Q. Does that mean the who is the retailer question is no longer relevant?
A. No, it’s very relevant because it goes to the question of what alternatives are out there for the states. With over $130 billion in Amazon marketplace sales in 2017, surely it would seem unfair for states to lose out on their ability to collect that tax and it was something the Court was very concerned about in Wayfair. However, unlike Wayfair, marketplace sellers offer much more reasonable alternatives to states accomplishing their tax collection and leveling the playing field without placing massive burdens on individual merchants. The fact that the marketplaces can successfully collect, as we’ve seen in two states, proves that there is no reason to put these burdens on the merchants.
Even without new marketplace laws, states already have a responsibility to collect tax in the least burdensome way possible. Many states, like California and Massachusetts, even have laws that say the head of the tax division can alter the party responsible in order to efficiently administer the tax code. When you consider the devastating effect tax burdens will have on so many merchants, and the deterrence effect it will have on future entrepreneurs, why go after the small guy, especially when there’s a far better alternative?
Q. Aren’t the states’ interpretations of the law going to carry some weight?
A. Normally, yes. However, in this instance states have clearly been motivated by outside political interests that have caused them to act in a manner inconsistent with the expected administration of the tax code. The fact that the states had all of these obvious remedies to their sales tax problem and didn’t utilize them highlights the notion that the states may have pushed ethical boundaries in going out of their way to pursue tax collection from the individual merchants instead of the marketplaces. And, while every state’s law is considered unique when it comes to the question of who is the retailer, there is one unavoidable analogy that really brings home the absurdity of the states’ behavior. Consider the states’ insistence on placing the tax collection burden on individual merchants, in the context of a traditional brick and mortar retailer such as Walmart. States act as if you are the retailer solely because your terms and conditions with the marketplaces dictate that you are, but nothing in the way marketplaces operate coincides with any economist or law defining the individual merchants as retailers.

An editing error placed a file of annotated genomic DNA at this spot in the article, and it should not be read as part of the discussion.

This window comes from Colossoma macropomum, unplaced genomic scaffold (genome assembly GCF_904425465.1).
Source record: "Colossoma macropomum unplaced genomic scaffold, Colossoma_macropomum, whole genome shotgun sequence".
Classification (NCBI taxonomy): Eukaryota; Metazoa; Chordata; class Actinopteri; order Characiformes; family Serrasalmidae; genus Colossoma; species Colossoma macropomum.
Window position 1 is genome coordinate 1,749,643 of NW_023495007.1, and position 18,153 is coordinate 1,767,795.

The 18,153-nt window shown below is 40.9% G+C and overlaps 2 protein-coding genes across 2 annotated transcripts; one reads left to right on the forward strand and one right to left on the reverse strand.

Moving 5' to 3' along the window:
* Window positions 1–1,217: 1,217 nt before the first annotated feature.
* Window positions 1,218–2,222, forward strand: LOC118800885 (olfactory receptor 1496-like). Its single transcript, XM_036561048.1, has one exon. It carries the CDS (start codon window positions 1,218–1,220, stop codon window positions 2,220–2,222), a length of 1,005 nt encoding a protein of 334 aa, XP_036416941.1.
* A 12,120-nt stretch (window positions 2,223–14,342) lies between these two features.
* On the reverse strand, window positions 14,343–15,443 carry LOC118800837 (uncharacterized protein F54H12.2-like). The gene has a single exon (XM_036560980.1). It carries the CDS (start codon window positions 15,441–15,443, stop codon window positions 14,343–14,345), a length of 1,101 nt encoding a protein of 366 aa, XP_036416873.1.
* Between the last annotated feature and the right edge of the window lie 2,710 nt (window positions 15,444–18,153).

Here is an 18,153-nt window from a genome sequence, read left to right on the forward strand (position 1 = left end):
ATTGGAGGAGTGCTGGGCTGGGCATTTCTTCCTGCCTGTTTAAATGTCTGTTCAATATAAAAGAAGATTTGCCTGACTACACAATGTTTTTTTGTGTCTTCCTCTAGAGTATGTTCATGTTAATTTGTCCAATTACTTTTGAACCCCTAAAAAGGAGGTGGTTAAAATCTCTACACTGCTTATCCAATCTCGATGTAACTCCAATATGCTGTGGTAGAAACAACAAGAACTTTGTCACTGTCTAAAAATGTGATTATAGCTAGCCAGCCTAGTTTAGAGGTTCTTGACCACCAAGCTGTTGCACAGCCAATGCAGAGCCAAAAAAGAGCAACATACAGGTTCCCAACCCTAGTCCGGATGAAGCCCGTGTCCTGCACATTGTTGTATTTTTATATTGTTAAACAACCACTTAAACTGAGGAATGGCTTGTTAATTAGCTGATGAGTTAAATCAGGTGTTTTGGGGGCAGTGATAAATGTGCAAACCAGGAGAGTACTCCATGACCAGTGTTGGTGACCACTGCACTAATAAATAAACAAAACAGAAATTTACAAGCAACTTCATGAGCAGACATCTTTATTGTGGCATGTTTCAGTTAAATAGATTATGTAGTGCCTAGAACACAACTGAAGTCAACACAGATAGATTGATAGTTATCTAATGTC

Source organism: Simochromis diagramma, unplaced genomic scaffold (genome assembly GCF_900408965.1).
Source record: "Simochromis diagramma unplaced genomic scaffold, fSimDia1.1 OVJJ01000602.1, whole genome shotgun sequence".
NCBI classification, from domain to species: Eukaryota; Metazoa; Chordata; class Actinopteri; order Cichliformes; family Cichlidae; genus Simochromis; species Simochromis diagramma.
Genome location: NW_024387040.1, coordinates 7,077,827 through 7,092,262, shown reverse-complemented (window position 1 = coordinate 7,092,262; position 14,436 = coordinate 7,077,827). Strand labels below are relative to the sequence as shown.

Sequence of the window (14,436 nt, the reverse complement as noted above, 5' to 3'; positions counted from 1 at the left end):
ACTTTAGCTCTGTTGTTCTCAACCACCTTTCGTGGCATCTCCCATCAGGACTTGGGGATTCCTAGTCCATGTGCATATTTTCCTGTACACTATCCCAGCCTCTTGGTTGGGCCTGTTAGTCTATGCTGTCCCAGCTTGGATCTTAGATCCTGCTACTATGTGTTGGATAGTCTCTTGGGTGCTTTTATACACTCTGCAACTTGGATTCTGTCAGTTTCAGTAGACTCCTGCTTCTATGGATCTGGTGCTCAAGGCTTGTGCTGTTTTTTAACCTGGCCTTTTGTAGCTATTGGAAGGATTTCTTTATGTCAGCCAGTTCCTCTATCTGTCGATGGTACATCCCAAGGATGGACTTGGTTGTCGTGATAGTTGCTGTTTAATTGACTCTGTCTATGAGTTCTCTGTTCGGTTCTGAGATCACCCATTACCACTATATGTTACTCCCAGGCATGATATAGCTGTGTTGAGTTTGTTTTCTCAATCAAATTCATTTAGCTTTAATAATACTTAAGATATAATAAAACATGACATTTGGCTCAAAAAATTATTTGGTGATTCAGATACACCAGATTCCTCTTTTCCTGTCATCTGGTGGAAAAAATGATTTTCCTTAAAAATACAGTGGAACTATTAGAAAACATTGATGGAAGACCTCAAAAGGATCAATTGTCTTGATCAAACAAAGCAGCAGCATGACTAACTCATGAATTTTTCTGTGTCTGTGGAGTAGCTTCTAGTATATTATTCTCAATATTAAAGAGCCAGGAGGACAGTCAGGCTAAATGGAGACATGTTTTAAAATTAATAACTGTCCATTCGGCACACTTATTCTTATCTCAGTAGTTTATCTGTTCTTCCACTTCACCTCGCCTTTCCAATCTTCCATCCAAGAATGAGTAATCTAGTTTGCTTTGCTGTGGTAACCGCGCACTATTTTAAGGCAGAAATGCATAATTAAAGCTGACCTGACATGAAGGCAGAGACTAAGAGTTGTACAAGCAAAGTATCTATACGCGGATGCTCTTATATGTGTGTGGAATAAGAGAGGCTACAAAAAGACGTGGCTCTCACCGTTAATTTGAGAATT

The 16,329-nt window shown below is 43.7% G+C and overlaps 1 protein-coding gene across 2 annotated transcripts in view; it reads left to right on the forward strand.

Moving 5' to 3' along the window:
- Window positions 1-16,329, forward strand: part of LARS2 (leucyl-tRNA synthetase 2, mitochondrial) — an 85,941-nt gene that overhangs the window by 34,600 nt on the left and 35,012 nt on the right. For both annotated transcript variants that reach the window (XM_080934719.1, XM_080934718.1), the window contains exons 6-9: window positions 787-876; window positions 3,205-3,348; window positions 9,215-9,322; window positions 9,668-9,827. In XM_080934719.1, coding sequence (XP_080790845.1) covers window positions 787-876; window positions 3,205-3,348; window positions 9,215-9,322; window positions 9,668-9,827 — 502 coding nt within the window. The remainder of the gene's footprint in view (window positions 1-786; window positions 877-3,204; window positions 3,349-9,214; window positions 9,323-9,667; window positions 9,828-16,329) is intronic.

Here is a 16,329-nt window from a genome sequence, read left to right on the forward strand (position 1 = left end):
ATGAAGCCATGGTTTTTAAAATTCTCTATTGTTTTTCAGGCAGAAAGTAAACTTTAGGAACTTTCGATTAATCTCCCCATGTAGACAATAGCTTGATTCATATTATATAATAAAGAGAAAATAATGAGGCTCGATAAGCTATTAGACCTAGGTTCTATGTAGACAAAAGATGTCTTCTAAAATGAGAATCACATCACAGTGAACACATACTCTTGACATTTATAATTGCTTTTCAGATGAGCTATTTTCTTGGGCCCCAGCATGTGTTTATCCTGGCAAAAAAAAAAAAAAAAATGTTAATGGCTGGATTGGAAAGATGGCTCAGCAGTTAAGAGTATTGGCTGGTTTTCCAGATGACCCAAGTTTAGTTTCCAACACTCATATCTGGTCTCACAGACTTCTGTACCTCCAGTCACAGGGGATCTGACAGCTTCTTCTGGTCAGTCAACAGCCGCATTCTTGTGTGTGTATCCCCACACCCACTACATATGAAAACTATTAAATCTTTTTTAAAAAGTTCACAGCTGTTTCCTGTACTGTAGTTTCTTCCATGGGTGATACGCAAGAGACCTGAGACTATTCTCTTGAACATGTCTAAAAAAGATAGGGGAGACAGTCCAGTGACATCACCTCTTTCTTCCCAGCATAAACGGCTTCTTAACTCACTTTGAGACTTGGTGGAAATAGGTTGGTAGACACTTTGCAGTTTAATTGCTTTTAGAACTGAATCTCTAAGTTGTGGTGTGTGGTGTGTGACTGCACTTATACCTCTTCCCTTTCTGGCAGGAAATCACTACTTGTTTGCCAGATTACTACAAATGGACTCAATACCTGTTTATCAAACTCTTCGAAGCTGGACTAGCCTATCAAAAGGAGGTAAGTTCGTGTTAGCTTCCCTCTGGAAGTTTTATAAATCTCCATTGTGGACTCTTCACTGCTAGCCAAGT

The use of contractual designations to avoid a tax typically violates a core tax maxim known as substance over form. In substance marketplaces are the retailer. In form, however, marketplaces specify in their contracts that the merchants are the retailers. Substance over form dictates that substance matters, not form. If it weren’t for this maxim then sales tax would be truly a matter of contractual designation and all brick and mortar retailers would be within their rights claim to be marketplaces. Every physical retailer would recreate the same contracts that online marketplaces have with the online merchants. Walmart, Best Buy, Target — all could claim that they are merely flea markets and that the supplier brands are the true sellers. The brick and mortar marketplace, therefore, do not have to collect sales tax. We know without batting an eye that none of those brick and mortar companies would ever get away with something that absurd in any state. Yet. the fact that online marketplaces have gotten away with it for years supports our position, and will also hopefully resonate with a judge and push the case further in our favor.